Such a simple question should have a simple answer, right? You’d think so but it is not so easy.
There has to be an explanation as to why the Phillies ERA is so much higher than everyone else’s ERA. The Phillies have allowed 315 hits compared to the NL average of 316. They have allowed 115 walks which equals the NL average. This adds up to a WHIP (walks and hits per inning pitched) of 1.26 which is actually better than the NL average which hovers around 1.28. Their 284 strikeouts are just above the 280 NL average.
They hang around the league average but there is one category that the Phillies rank 14th out of the 15 NL teams: home runs. The Phillies pitching staff has allowed 44 homeruns this season; the only team to allow more home runs so far is the Milwaukee Brewers who have allowed 48 home runs.
The Phillies bullpen has allowed 14 of the staff’s 44 homeruns in 380 at-bats. That is a 3.6% of the at-bats resulting in homers. The National League bullpen average is 2.7% of the time (175 HR in 6,435 ABs).
That will add up, especially late in games.
Their .244 batting average is a couple ticks under the .248 NL average but the issue lies deeper.
The Phillies are not getting the kind of clutch hitting they are going to need to be considered a legitimate threat. They are hitting just .241 with runners in scoring position compared to the NL average of .250. The Phillies are hitting just .155 with two strikes which falls below the .172 NL mark. It is not a crazy difference but a difference nonetheless.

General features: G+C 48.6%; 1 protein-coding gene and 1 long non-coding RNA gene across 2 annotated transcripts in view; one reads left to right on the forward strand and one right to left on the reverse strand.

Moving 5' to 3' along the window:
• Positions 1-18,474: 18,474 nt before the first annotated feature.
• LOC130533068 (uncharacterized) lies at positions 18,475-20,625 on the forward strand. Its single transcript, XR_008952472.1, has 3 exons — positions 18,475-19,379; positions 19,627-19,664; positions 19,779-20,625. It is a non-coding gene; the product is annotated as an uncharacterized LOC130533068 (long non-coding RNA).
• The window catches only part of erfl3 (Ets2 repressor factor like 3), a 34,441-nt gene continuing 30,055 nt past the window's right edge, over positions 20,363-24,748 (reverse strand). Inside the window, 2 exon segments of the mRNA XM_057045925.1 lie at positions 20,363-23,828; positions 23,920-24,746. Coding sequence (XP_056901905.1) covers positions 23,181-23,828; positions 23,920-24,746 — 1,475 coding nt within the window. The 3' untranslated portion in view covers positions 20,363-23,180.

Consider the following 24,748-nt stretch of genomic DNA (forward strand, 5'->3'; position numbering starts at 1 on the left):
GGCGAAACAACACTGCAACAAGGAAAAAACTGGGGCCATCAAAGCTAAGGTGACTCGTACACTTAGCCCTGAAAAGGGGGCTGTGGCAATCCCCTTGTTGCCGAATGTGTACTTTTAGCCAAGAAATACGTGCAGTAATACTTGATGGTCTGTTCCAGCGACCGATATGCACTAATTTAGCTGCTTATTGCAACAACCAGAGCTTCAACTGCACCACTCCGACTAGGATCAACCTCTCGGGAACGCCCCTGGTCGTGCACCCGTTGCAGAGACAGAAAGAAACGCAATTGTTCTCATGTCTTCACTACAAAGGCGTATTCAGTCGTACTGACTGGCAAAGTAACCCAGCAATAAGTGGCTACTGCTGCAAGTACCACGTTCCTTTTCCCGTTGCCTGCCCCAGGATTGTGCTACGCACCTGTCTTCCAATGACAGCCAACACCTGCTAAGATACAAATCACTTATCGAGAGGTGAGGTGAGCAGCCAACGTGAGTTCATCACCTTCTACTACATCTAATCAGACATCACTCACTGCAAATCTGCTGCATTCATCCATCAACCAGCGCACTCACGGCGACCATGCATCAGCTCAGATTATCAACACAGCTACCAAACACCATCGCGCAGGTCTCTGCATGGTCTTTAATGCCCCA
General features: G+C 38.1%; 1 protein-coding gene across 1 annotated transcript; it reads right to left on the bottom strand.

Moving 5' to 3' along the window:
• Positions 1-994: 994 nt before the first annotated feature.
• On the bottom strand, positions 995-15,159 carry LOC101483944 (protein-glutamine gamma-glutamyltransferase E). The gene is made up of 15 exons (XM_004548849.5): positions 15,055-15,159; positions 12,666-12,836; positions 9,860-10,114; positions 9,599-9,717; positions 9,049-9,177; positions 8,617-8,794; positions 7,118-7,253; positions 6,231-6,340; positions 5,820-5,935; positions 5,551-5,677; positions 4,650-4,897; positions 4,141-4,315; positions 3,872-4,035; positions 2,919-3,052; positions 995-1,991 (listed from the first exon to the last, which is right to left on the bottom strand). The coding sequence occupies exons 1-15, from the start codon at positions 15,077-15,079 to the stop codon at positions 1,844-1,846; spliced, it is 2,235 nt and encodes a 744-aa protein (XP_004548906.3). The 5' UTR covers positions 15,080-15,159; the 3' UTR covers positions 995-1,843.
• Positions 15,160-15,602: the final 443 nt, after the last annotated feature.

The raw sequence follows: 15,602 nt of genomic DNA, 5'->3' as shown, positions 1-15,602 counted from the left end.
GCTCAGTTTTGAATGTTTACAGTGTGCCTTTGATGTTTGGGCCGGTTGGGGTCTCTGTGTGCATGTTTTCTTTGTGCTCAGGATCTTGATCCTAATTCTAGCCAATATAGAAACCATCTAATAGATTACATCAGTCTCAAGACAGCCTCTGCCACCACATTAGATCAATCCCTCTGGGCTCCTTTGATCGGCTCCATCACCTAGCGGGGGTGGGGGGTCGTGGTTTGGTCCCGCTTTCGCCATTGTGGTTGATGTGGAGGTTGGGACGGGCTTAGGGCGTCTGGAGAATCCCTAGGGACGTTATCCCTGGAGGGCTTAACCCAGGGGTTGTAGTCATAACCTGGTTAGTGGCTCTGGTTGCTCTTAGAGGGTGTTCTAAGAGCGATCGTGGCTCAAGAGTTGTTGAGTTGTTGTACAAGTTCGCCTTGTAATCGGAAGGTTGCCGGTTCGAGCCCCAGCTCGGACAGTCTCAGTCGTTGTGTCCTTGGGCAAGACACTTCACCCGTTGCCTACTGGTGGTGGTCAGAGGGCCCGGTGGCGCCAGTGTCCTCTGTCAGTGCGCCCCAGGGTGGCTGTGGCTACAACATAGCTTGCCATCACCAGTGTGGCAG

The most shocking numbers come from the Phillies slash line (batting average/ on-base percentage/ slugging percentage) in a 3-1 count: .286/.583/657. Those numbers are not bad but, remember, this is the ultimate hitter’s count. The National League average sits at: .352/.686/.700 which is significantly more productive than the Phillies’ line.
When broken down by position, it gets interesting. For the Phillies, only second base (.272/.325/.464) and third base (.317/.400/.400) have batting averages higher than .258. Catcher (.201/.250/.284) and right field (.205/.299/.307) bring up the rear for the eight every day positions (pitcher excluded).
If they are not going to hit consistently, they need to get on base somehow to score runs. Their 103 walks are 11th in the NL and sit well below the 114 average. They are dead last in hit-by-pitches at just seven while the league average is 13 and the Pirates lead the NL with 22.
General manager Ruben Amaro Jr. said “I don’t care about walks” back in January when asked about the lack of walks that newly acquired players Ben Revere, Michael Young, and Delmon Young draw.
The full quote reads “I don’t care about walks, I care about production.” The team is 11th in homeruns (32) and 13th in RBI (128) in the National League. They are not going to overwhelm anybody with power offensively. So they must find another way to generate runs. It could be that walks help lead to production.
This team is not built to be the dominating force it was in previous years. Those years are gone but that still doesn't mean this team can't compete but, right now, they are just not getting the job done.
I don't have the answers or suggestions on how to fix the team. All I know is that Amaro Jr. does not care about walks but he cares about production. Right now, he isn't getting either.
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(All numbers as of May 14th, 2013)